Turbofan: Bypass Engine
The energy extraction through the additional turbine lowers the rejected energy at the exhaust, resulting in a lower exhaust velocity, pressure, and temperature. The additional turbine drives a fan in front of the compressor. The large amount of air – mass flowing through the fan provides thrust. Part of the intake airmass flow through the fan is diverted (i. e., bypassed as the cold secondary flow) around the engine core and does not burn. The primary flow flows through the combustion chamber and is known also as the core flow or hot flow. Figure 10.5 is a schematic diagram of a turbofan engine (the top of the figure is a bare PW 4000). The lower exhaust velocity reduces engine noise. At the design point (i. e., LRC), the lower exhaust pressure permits the nozzle exit area to be sized to make the exit pressure equal to the ambient pressure (i. e., in a perfectly expanded nozzle). This is unlike simple turbojets, which can have a higher exit pressure.
Readers should note that the component-station-numbering system follows the same pattern as for the simple straight-through turbojet. The combustion chamber in the middle maintains the same numbers (i. e., 2-3). The only difference is the fan exit, which has the subscript f. The intermediate stages of the compressor and the turbine are primed.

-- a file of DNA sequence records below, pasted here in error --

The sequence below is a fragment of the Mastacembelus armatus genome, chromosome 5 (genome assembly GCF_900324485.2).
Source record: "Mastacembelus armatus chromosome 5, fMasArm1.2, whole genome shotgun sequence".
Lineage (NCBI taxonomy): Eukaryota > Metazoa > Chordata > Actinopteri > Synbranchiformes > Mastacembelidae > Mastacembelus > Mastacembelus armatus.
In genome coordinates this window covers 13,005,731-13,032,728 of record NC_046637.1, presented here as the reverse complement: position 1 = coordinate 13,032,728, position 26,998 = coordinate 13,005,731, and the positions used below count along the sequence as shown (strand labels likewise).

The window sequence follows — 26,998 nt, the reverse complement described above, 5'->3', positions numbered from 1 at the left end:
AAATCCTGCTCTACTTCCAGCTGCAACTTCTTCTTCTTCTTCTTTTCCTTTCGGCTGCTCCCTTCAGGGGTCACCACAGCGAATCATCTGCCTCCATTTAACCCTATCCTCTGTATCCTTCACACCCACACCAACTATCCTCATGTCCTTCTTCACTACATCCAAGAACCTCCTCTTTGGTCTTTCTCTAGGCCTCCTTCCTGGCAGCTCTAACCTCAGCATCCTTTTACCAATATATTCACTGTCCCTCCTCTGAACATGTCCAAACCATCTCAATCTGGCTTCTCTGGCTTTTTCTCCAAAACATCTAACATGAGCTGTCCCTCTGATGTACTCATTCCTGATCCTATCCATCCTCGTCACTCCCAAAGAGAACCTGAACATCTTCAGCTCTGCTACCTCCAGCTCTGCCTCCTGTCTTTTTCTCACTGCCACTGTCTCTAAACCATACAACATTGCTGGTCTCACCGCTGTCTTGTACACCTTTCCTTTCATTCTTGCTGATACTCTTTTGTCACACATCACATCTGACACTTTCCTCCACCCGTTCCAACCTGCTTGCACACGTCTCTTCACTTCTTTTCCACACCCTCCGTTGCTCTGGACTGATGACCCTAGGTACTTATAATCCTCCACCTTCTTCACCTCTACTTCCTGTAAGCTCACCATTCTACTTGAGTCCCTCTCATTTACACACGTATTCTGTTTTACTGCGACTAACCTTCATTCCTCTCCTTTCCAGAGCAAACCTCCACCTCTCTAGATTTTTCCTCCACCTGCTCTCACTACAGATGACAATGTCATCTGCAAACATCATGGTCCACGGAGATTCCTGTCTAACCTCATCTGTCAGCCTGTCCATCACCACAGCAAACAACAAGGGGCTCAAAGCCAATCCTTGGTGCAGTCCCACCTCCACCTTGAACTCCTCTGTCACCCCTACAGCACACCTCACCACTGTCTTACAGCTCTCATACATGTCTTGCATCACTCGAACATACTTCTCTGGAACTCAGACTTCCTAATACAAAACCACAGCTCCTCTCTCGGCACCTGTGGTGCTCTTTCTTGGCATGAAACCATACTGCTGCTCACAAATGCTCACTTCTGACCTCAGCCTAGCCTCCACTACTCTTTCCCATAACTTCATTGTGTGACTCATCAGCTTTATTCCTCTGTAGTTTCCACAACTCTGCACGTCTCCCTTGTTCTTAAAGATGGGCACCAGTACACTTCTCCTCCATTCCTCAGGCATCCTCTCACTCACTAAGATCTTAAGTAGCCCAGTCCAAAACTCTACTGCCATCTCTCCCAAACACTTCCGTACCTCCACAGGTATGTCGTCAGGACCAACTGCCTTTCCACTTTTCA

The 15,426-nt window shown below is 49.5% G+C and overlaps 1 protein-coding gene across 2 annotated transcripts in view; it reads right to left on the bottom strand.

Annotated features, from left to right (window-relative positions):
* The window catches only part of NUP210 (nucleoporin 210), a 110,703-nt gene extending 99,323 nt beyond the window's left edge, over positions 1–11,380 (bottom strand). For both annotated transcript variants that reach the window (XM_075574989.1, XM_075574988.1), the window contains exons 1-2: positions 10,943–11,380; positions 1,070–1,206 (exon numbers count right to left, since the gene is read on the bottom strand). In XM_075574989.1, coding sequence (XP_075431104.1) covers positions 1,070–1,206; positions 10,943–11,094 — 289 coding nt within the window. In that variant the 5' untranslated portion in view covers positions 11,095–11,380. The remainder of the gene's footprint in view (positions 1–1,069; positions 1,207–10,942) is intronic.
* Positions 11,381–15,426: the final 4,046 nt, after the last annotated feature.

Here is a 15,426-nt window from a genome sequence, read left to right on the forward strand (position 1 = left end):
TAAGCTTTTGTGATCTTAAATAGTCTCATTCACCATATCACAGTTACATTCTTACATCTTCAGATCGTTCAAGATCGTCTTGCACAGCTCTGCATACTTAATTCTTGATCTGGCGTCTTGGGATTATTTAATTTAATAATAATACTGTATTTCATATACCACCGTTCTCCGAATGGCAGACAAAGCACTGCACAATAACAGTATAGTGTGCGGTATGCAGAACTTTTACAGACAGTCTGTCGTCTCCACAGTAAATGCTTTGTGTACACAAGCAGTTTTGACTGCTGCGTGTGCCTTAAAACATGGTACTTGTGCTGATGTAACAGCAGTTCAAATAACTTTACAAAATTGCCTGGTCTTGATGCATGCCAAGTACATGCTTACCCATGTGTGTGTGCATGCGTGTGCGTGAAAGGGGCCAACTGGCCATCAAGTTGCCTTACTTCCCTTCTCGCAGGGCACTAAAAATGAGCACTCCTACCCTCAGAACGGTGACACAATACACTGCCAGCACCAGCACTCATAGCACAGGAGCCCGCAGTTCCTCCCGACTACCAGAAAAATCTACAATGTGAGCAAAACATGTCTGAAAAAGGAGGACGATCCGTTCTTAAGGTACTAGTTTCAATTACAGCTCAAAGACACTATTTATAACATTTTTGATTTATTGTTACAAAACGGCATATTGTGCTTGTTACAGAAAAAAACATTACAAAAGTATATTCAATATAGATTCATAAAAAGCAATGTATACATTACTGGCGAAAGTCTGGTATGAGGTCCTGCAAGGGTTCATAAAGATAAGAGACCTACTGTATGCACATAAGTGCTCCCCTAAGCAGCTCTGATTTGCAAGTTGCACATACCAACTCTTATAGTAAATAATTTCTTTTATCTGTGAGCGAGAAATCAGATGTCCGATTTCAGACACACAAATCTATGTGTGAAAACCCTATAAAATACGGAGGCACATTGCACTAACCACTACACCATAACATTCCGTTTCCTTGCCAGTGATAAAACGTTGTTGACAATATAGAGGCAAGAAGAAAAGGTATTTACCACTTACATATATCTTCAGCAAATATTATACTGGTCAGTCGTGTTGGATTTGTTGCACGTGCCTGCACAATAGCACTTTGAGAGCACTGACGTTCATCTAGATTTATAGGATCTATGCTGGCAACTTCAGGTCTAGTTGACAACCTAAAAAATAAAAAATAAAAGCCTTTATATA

Typically, the BPR (see Equation 10.2) for commercial jet-aircraft turbofans (i. e., high-subsonic flight speeds of less than Mach 0.98) is around 4 to 7. Recently, turbofans for the newer Boeing787, Airbus350 and Bombardier Cseries have reached BPR of 8 to 12. For military aircraft applications (i. e., supersonic flight speeds of up to Mach 2.5), the BPR is around 1 to 3. A lower BPR keeps the fan diameter smaller and, hence, lowers the frontal drag. Multispool drive shafts offer better efficiency and response characteristics, mostly with two concentric shafts. The shaft driving the low-pressure (LP) section runs inside the hollow shaft of the high – pressure (HP) section (see Figure 10.5). Three shaft turbofans have been designed, but most of the current designs use a twin spool. The recent advent of a geared turbofan is indicative of better fuel efficiencies.
Shaded area is the HP module (compressor and turbine)
HP shaft goes through hollow LP shaft
Figure 10.5. Schematic diagram of a pod-mounted, long-duct, two-shaft turbofan engine
A lower fan diameter compared to the propeller permits higher rotational speed and provides the scope for a thinner aerofoil section to extract better aerodynamic benefits. The higher the BPR, the better is the fuel economy. A higher BPR demands a larger fan diameter when reduction gears may be required to keep the revolutions per minute (rpm) at a desired level. Ultra-high BPR (UHBPR) turbofans approach the class of a ducted-fan, ducted-propeller, or propfan engine. This type of engine has been built, but its cost versus performance has prevented it from breaking into the market.